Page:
Durand said she tried to caution the children against listening or watching accounts of the plane crash, which would hinder their recovery from the trauma.
"We used interpreters to call the parents back in the children's home countries," she said. "Luckily, they'd already talked to their kids and knew they were safe, and we just reassured them that the kids were doing well and being taken care of."
Durand worked with parents to locate responsible adults to whom the children could be released.
"One adult was at another hospital with a couple of other kids he was in charge of. He said, 'Can I send so-and-so,' but the parents had never heard of that person, so we said 'No, we can't just have anybody.'
"Eventually we were able to locate a teacher the father was familiar with, and he said it was OK," Durand said.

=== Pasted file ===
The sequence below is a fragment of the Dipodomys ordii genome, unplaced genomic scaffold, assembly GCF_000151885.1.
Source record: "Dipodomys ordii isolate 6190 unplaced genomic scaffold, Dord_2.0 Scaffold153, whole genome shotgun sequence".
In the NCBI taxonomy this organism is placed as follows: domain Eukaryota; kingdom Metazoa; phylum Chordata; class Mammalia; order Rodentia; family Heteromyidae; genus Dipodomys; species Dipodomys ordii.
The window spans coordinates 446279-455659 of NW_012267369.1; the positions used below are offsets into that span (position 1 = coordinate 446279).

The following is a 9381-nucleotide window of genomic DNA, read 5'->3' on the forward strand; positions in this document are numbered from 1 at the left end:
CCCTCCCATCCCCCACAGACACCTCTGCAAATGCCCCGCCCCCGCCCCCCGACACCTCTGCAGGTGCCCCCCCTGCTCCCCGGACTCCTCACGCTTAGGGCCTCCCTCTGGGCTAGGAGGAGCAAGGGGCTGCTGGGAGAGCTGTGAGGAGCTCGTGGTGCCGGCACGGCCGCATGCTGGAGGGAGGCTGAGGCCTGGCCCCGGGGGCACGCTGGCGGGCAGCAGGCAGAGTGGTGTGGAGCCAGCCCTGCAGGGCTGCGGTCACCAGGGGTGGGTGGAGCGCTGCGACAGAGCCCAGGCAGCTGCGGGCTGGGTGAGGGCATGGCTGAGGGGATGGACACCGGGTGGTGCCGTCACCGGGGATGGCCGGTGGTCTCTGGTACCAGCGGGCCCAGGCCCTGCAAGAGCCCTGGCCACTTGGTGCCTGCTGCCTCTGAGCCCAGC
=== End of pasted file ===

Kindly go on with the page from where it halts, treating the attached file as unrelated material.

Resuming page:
All seven children were discharged from the hospital by Sunday night.
In the end, both hospitals were prepared to handle more patients than the number who came Saturday.
"The Emergency Department remained fully open to accept trauma unrelated to the plane crash," Bond said following a debriefing session about the crash response held Tuesday.
Other points from the debriefing session, Bond said, were that "international relations with China remain strong and were further developed as a result of the response."
Medical staff "remained in constant communication with the (Chinese) Consulate," he said.
The hospital call centers fielded nearly 1,000 calls in four hours Saturday.
Bond said Saturday's alert was the largest Stanford hospitals have faced at least since the 1989 Loma Prieta earthquake, and he has been unable to find anyone who remembers what the hospital was like on that day.
"We learn from every response," he said Thursday. "We are developing a comprehensive after-action report, which will result in continuous improvement to our emergency operations plan."